Approximately 32 per cent of all reported malware during the month of May was Android ransomware, according to new research from Bitdefender.
With the previous months of 2015 seeing 24 per cent of reported malware being on the Android platform, the company believes the sudden spike translates into an increased interest for cybercriminals for generating revenue by targeting the UK.
Bitdefender is anticipating that this number will continue to grow in the next twelve months.
Cryptowall ransomware is one of the most profitable malware strains to date, with ransomware fees starting from $500 (£320), says the firm.
Its success has inspired malware coders to now explore new ways of infecting even more victims by crafting ransomware for Android devices. Android shipments exceeded one billion devices in 2014, sparking cybercriminals’ interest who see an environment equally as profitable as that of PCs.
“Aggressive and persistent malware doesn’t come out of nowhere. Developing malware takes pretty much the same form as developing software; it takes many iterations and bug fixes until you end up with a really stable build that can perform as expected. The same goes for Android ransomware,” stated Catalin Cosoi, Chief Security Strategist at Bitdefender.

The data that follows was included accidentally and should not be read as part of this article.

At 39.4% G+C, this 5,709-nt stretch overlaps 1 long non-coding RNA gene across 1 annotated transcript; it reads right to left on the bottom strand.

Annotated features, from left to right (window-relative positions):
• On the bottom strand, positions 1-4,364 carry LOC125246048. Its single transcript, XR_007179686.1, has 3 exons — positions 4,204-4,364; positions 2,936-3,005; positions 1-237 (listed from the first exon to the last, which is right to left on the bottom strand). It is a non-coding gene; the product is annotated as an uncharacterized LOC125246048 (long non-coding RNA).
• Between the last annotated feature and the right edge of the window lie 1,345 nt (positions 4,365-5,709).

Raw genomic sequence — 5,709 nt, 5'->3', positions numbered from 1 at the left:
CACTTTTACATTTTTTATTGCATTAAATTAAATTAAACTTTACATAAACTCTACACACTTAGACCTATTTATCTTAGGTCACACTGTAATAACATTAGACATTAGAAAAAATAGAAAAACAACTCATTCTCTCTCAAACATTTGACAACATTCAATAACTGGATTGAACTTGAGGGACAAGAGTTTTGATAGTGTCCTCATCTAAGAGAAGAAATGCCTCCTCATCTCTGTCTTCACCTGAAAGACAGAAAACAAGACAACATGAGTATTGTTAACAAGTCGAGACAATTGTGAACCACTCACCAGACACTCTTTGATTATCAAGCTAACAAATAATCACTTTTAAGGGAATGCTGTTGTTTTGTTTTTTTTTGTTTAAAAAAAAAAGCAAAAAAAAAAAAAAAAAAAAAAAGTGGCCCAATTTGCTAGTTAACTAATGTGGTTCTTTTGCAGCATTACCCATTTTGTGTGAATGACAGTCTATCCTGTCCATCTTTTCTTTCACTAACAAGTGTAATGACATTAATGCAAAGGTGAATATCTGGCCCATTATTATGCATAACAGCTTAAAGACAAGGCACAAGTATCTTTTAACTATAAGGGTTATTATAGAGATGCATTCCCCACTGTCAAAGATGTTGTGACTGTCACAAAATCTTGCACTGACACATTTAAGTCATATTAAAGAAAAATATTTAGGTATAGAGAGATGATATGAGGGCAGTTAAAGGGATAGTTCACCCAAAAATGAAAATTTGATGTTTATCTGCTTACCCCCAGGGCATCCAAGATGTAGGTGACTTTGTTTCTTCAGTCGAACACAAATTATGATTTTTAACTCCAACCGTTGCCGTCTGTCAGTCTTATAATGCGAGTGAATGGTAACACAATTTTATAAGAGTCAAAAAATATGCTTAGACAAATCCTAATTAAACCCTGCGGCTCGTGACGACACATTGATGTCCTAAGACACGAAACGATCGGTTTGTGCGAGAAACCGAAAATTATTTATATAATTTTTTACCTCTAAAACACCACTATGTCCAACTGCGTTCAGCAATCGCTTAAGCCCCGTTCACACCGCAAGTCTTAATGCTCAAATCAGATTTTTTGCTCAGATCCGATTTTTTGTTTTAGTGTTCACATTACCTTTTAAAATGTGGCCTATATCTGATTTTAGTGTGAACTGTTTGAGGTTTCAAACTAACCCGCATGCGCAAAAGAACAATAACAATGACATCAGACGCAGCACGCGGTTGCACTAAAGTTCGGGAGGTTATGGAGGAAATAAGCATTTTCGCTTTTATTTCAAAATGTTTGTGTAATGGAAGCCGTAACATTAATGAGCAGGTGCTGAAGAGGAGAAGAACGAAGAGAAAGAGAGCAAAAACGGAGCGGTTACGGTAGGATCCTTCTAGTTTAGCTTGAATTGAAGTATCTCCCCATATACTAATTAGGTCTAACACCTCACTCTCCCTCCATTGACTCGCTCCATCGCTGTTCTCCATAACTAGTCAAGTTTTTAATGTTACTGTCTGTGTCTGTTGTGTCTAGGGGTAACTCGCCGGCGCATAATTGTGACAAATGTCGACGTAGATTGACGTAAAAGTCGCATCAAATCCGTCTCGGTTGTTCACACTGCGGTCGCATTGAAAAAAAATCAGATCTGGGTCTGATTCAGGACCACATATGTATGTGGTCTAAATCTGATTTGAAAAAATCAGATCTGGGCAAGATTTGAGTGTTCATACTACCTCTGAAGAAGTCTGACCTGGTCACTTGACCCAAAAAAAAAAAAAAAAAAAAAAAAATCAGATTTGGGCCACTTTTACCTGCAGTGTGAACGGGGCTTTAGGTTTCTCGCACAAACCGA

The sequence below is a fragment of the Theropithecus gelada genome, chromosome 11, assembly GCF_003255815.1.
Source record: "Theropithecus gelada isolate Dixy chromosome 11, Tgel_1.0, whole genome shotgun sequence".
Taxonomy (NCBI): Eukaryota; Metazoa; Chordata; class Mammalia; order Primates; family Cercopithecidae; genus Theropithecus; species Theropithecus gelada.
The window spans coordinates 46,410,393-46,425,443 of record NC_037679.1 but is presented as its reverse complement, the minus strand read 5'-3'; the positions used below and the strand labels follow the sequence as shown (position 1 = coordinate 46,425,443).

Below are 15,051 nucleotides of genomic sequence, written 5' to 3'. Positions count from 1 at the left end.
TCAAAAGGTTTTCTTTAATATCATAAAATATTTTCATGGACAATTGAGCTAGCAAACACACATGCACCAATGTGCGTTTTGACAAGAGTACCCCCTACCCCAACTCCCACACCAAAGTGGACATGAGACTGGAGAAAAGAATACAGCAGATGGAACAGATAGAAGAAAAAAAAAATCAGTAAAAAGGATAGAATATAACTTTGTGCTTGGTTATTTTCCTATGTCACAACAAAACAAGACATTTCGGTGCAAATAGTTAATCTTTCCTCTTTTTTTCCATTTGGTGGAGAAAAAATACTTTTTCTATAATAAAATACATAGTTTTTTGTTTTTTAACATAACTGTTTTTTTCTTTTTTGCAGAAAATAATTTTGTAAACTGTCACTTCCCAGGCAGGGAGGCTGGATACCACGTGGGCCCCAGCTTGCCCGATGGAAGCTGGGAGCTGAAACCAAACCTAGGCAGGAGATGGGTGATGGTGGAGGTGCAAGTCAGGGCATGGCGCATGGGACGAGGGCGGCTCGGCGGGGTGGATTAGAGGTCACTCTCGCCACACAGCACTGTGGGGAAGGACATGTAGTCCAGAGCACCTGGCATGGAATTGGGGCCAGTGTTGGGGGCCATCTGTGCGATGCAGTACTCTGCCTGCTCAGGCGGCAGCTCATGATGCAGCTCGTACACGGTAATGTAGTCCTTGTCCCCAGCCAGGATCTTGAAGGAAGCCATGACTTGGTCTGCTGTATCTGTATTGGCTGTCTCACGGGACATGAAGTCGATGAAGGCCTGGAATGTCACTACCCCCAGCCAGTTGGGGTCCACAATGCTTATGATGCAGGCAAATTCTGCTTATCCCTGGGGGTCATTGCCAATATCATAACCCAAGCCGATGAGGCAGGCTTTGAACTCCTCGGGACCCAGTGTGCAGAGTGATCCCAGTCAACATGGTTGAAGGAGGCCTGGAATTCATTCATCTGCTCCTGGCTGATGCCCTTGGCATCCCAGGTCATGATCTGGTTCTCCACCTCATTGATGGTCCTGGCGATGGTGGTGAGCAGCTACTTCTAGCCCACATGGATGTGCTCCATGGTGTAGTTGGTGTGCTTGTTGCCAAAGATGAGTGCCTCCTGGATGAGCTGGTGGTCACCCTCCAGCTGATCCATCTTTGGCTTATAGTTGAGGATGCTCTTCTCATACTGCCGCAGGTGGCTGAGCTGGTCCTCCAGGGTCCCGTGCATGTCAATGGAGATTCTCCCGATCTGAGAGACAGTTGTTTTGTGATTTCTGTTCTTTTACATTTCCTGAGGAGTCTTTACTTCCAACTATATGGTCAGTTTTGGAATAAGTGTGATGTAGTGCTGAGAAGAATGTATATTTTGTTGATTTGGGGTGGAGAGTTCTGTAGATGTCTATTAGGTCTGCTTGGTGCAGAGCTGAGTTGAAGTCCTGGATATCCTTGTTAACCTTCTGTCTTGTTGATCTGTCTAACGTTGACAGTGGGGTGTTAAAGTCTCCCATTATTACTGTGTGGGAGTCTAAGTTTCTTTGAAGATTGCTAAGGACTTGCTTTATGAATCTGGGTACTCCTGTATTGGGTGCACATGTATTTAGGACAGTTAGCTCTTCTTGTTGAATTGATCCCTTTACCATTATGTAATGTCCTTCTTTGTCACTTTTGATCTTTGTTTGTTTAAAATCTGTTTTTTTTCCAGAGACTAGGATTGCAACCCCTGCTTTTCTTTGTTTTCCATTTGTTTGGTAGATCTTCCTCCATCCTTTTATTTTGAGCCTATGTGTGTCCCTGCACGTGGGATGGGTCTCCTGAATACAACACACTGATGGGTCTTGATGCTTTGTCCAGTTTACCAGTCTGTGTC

“At Bitdefender, we’ve been seeing Android ransomware samples for the better part of a year now. At first they had pretty limited capabilities – they were mostly scaring users into thinking they were infected by displaying an easily removable pop-up that contained the same classic message as PC ransomware. It only took limited technical knowhow to remove both the pop-up and the application and users were quick to dispose of them.”
“It seems, however, that malware coders quickly adapted to the mobile operating system platform and began understanding the subtleties of making an application latching onto the OS tightly. This makes them both more persistent and scarier for the average user.”
Bitdefender warns that new Android ransomware can completely block a device’s keys, leaving users with few available options: rebooting or shutting down. Although no actual encryption of local files actually occurs, the displayed messages try to scare victims into paying the ransom.
The latest Android ransomware can only be removed by booting devices in Safe Mode; otherwise it will come back on each time a device is rebooted normally. Because Safe Mode booting prevents third-party applications from loading, users can manually uninstall the malware just like any other app.
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